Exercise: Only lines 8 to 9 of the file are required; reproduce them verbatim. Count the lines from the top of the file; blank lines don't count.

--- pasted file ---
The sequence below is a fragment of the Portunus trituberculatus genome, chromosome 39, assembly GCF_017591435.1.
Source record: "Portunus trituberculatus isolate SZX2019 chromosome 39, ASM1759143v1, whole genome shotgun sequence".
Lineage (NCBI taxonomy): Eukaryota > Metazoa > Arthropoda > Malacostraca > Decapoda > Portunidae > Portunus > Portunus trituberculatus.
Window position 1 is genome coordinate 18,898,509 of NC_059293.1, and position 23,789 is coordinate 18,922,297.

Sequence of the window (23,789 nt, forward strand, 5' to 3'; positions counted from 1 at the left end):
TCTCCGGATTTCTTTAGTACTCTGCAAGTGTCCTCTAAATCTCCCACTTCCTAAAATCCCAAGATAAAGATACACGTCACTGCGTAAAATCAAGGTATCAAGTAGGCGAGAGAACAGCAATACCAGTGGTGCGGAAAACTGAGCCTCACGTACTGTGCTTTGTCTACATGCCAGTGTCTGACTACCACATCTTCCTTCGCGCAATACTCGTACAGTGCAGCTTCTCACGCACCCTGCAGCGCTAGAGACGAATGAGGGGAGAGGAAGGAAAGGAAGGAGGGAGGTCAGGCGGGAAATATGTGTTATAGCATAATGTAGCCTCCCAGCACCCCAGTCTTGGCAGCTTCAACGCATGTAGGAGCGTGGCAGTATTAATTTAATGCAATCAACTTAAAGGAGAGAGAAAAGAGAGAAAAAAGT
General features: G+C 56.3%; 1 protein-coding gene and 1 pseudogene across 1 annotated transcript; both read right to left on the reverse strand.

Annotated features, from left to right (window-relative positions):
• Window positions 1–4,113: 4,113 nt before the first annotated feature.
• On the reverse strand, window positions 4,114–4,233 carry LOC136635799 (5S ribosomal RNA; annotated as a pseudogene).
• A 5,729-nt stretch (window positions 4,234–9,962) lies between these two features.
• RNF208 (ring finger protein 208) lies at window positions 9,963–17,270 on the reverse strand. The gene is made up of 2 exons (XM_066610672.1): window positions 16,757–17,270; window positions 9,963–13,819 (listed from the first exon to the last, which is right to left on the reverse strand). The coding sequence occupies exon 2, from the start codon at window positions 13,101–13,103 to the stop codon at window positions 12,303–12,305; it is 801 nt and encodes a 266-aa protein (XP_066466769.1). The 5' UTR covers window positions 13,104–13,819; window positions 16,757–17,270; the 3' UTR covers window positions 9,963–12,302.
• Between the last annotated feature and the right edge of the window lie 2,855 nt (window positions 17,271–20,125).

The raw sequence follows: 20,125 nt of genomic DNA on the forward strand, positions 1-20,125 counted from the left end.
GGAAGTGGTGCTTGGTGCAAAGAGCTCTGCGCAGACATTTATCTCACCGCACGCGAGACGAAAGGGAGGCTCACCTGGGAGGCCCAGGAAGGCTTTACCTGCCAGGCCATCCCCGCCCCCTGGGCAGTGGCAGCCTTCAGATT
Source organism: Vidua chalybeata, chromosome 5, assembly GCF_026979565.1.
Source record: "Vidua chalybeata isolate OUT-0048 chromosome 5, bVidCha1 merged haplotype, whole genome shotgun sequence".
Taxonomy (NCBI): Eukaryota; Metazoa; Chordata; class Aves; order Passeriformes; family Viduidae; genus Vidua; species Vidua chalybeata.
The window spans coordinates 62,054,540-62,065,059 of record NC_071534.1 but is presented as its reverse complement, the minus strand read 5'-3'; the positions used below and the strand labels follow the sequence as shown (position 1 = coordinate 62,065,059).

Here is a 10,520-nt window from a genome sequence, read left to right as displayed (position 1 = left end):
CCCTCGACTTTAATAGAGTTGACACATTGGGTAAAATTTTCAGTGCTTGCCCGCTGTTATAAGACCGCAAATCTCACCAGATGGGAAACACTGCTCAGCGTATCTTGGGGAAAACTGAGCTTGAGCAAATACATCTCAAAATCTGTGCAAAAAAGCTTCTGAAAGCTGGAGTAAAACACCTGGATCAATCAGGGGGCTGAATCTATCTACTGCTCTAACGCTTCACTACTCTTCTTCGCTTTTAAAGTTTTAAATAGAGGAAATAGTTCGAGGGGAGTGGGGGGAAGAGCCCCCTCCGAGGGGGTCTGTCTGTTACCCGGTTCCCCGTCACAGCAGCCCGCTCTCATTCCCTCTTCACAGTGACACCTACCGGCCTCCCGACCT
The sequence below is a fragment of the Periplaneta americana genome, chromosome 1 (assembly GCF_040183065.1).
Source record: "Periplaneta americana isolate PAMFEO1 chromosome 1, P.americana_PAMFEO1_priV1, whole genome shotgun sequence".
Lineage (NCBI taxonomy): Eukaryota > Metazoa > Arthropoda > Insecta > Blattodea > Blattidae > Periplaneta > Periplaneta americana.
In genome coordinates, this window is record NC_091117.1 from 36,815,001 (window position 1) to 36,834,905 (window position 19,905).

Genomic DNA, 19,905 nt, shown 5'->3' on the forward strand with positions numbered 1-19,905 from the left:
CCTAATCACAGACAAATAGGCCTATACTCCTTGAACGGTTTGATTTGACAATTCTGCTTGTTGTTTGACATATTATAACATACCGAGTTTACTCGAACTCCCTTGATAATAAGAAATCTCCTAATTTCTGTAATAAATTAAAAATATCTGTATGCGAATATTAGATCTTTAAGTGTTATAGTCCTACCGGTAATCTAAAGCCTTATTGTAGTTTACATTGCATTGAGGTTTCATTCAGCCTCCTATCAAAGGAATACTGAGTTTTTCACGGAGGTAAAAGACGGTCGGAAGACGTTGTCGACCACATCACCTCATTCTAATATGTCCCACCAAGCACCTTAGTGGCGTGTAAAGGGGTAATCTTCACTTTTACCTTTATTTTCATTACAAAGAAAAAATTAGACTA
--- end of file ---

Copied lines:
Annotated features, from left to right (window-relative positions):
• Window positions 1–4,113: 4,113 nt before the first annotated feature.